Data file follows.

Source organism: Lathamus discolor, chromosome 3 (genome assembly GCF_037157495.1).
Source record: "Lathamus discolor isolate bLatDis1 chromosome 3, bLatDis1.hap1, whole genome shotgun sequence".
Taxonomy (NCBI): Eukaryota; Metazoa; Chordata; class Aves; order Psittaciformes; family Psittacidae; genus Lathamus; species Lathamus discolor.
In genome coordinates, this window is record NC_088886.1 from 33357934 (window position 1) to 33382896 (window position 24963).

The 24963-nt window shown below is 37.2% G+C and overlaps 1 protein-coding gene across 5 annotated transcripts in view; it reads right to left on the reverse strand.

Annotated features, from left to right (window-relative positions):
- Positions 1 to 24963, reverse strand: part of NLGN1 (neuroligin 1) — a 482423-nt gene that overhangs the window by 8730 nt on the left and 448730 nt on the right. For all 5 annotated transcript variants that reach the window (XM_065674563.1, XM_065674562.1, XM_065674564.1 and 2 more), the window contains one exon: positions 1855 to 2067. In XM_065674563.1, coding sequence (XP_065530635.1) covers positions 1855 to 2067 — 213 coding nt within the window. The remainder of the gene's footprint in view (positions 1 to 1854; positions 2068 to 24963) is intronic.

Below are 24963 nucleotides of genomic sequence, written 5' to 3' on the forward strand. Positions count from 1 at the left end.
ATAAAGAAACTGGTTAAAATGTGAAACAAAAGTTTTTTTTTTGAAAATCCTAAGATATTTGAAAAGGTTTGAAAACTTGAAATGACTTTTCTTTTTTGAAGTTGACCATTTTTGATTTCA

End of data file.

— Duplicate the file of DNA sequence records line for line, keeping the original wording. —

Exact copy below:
Source organism: Lathamus discolor, chromosome 3 (genome assembly GCF_037157495.1).
Source record: "Lathamus discolor isolate bLatDis1 chromosome 3, bLatDis1.hap1, whole genome shotgun sequence".
Taxonomy (NCBI): Eukaryota; Metazoa; Chordata; class Aves; order Psittaciformes; family Psittacidae; genus Lathamus; species Lathamus discolor.
In genome coordinates, this window is record NC_088886.1 from 33357934 (window position 1) to 33382896 (window position 24963).

The 24963-nt window shown below is 37.2% G+C and overlaps 1 protein-coding gene across 5 annotated transcripts in view; it reads right to left on the reverse strand.

Annotated features, from left to right (window-relative positions):
- Positions 1 to 24963, reverse strand: part of NLGN1 (neuroligin 1) — a 482423-nt gene that overhangs the window by 8730 nt on the left and 448730 nt on the right. For all 5 annotated transcript variants that reach the window (XM_065674563.1, XM_065674562.1, XM_065674564.1 and 2 more), the window contains one exon: positions 1855 to 2067. In XM_065674563.1, coding sequence (XP_065530635.1) covers positions 1855 to 2067 — 213 coding nt within the window. The remainder of the gene's footprint in view (positions 1 to 1854; positions 2068 to 24963) is intronic.

Below are 24963 nucleotides of genomic sequence, written 5' to 3' on the forward strand. Positions count from 1 at the left end.
ATAAAGAAACTGGTTAAAATGTGAAACAAAAGTTTTTTTTTTGAAAATCCTAAGATATTTGAAAAGGTTTGAAAACTTGAAATGACTTTTCTTTTTTGAAGTTGACCATTTTTGATTTCA